A myriad of explainability methods have been proposed in recent years, but there is little consensus on how to evaluate them. While automatic metrics allow for quick benchmarking, it isn't clear how such metrics reflect human interaction with explanations. Human evaluation is of paramount importance, but previous protocols fail to account for belief biases affecting human performance, which may lead to misleading conclusions. We provide an overview of belief bias, its role in human evaluation, and ideas for NLP practitioners on how to account for it. For two experimental paradigms, we present a case study of gradient-based explainability introducing simple ways to account for humans' prior beliefs: models of varying quality and adversarial examples. We show that conclusions about the highest performing methods change when introducing such controls, pointing to the importance of accounting for belief bias in evaluation.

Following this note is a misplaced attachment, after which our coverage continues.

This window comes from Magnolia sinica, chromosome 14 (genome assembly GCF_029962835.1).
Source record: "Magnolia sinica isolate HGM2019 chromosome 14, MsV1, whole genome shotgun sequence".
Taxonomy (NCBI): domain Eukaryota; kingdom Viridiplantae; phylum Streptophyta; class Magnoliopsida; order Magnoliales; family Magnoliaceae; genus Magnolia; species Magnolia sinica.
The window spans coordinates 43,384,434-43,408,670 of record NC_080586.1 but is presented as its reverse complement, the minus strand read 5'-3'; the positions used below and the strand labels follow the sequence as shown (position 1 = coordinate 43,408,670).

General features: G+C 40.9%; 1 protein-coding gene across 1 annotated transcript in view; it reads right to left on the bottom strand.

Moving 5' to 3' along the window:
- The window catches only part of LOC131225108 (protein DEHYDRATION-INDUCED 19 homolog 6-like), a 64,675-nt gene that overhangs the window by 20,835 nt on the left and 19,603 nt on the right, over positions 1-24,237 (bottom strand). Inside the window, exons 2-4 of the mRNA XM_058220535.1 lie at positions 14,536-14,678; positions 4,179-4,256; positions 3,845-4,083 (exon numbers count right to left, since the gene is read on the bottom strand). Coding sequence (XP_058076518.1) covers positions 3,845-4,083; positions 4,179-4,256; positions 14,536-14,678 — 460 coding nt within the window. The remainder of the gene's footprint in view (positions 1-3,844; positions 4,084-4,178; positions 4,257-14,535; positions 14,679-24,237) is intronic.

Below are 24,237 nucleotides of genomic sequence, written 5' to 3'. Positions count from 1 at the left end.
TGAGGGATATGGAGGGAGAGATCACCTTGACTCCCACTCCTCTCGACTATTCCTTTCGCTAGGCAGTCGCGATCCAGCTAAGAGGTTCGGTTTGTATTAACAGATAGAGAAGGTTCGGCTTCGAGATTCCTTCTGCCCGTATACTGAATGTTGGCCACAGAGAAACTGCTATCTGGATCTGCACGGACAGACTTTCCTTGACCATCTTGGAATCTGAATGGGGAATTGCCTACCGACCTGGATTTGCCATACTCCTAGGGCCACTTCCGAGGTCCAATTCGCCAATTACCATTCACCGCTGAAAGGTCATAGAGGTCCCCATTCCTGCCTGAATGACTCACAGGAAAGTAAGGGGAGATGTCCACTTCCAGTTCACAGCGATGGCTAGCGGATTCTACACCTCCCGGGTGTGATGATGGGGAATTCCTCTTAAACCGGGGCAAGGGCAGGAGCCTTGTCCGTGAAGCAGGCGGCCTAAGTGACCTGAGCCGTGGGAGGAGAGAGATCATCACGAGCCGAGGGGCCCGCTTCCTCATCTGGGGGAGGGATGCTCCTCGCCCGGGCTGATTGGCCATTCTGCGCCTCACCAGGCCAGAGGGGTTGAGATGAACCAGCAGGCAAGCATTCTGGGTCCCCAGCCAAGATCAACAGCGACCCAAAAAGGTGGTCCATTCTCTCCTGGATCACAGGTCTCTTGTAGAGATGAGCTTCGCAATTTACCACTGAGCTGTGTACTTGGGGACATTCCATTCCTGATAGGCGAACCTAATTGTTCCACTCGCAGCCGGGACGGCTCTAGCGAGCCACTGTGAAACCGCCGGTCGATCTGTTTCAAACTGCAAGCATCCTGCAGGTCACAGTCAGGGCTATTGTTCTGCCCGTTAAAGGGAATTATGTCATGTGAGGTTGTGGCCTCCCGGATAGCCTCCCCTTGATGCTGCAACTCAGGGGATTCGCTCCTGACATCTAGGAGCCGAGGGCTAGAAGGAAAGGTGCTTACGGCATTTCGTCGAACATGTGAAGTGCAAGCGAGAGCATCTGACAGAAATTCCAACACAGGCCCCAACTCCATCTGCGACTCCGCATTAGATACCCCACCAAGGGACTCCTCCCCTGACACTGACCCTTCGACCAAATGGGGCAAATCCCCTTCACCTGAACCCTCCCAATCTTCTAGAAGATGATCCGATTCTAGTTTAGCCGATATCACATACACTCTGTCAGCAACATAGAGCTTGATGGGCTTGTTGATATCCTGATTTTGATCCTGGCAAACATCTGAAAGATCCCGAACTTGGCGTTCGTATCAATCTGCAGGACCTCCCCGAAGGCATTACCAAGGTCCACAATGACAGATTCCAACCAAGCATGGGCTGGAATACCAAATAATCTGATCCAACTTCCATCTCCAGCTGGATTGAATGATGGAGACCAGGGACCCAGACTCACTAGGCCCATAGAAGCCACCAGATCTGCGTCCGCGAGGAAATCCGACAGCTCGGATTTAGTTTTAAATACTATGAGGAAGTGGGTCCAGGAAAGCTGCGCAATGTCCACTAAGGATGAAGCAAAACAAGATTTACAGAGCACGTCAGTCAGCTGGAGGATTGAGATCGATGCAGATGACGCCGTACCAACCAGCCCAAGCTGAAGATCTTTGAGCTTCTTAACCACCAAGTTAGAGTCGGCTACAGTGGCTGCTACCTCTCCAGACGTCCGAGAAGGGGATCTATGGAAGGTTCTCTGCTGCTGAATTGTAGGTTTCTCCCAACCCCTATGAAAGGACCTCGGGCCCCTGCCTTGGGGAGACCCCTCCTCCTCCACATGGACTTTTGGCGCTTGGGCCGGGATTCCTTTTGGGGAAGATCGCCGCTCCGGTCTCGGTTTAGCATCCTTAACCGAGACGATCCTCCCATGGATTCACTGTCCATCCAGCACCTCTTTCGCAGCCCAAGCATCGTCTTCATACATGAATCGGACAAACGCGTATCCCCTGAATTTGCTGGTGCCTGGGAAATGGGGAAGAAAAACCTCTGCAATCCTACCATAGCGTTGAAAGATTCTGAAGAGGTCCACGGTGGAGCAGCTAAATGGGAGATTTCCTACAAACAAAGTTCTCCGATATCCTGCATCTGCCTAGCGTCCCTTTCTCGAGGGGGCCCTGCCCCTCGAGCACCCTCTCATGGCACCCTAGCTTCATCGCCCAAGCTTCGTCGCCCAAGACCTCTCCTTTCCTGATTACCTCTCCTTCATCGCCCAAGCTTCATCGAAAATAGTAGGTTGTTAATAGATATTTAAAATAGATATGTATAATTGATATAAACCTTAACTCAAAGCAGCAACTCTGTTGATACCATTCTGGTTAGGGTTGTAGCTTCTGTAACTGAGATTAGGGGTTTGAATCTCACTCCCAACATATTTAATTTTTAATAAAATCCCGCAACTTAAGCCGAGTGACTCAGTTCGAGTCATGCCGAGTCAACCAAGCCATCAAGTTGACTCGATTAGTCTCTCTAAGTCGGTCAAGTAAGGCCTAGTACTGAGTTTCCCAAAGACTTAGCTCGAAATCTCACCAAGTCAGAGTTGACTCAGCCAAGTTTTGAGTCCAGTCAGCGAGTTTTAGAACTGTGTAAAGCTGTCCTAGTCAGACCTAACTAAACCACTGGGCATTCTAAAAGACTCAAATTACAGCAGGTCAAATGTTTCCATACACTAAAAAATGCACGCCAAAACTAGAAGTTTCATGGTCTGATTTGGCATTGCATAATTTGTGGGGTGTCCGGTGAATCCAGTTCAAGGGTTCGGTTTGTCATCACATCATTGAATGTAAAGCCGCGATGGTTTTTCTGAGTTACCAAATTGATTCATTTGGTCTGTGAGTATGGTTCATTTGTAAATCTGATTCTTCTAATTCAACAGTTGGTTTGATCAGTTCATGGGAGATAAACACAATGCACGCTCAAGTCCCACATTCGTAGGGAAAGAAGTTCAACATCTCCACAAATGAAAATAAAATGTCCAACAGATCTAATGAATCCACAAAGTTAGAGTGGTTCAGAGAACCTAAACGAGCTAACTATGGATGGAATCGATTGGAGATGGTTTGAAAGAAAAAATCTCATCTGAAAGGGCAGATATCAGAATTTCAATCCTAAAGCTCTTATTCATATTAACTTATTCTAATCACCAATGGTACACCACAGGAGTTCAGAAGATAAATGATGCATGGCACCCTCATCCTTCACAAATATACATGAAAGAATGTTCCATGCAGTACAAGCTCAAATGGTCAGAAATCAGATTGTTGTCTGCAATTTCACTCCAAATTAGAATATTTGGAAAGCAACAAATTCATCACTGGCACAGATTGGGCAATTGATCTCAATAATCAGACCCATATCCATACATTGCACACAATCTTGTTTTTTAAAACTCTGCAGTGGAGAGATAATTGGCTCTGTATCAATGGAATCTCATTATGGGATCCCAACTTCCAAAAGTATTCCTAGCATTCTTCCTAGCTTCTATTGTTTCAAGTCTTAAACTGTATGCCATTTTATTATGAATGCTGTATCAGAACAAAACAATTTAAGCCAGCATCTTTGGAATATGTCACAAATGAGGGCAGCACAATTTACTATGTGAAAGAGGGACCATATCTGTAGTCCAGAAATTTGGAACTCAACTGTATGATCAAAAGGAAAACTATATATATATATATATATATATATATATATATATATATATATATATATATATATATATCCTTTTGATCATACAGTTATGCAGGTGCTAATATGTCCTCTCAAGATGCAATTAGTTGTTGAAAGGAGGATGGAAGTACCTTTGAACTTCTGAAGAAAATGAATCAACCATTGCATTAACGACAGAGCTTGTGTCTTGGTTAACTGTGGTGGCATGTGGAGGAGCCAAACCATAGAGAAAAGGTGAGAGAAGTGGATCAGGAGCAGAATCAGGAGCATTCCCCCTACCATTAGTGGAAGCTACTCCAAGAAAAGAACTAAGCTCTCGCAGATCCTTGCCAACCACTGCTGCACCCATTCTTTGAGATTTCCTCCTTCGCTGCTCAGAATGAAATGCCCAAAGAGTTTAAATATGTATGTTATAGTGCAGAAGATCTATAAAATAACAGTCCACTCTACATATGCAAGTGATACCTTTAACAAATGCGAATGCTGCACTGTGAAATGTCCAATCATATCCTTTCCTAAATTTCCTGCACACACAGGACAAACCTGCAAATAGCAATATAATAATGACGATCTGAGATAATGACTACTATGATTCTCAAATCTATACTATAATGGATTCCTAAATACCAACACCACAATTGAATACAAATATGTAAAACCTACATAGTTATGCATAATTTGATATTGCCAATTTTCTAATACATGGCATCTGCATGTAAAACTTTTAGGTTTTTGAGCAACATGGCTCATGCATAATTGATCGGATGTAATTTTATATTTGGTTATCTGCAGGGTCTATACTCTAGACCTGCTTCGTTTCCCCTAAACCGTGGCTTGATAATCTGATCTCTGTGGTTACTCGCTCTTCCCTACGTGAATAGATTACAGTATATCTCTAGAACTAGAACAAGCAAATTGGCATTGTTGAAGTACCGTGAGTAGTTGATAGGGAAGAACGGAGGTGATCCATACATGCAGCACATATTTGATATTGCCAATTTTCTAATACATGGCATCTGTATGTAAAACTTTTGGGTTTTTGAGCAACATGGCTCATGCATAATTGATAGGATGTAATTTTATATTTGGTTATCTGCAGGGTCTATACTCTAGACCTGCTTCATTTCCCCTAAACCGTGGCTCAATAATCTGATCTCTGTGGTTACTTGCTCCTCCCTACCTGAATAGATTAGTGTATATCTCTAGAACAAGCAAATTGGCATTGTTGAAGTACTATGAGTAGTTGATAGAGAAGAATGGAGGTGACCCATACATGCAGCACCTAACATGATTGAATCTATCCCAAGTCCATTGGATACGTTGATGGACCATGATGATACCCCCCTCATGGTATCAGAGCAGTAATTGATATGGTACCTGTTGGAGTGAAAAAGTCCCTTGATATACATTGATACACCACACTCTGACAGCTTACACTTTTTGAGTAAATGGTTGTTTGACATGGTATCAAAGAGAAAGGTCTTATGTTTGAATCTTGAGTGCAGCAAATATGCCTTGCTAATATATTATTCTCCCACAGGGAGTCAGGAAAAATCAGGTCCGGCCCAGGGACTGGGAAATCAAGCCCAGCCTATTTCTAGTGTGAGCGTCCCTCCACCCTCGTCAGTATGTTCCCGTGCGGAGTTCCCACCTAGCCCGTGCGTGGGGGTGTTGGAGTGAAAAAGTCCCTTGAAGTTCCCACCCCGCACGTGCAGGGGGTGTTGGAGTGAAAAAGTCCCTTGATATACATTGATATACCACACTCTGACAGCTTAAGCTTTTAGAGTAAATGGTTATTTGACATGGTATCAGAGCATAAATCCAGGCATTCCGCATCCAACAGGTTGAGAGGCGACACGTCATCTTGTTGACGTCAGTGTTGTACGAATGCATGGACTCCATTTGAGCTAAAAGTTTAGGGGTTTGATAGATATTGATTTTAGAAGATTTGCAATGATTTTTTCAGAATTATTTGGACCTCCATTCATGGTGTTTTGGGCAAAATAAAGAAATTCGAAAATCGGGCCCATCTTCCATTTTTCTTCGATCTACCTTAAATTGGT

|Titel||Findings of the Association for Computational Linguistics: ACL-IJCNLP 2021|
|Forlag||Association for Computational Linguistics|
|Publikationsdato||1 aug. 2021|
|Status||Udgivet - 1 aug. 2021|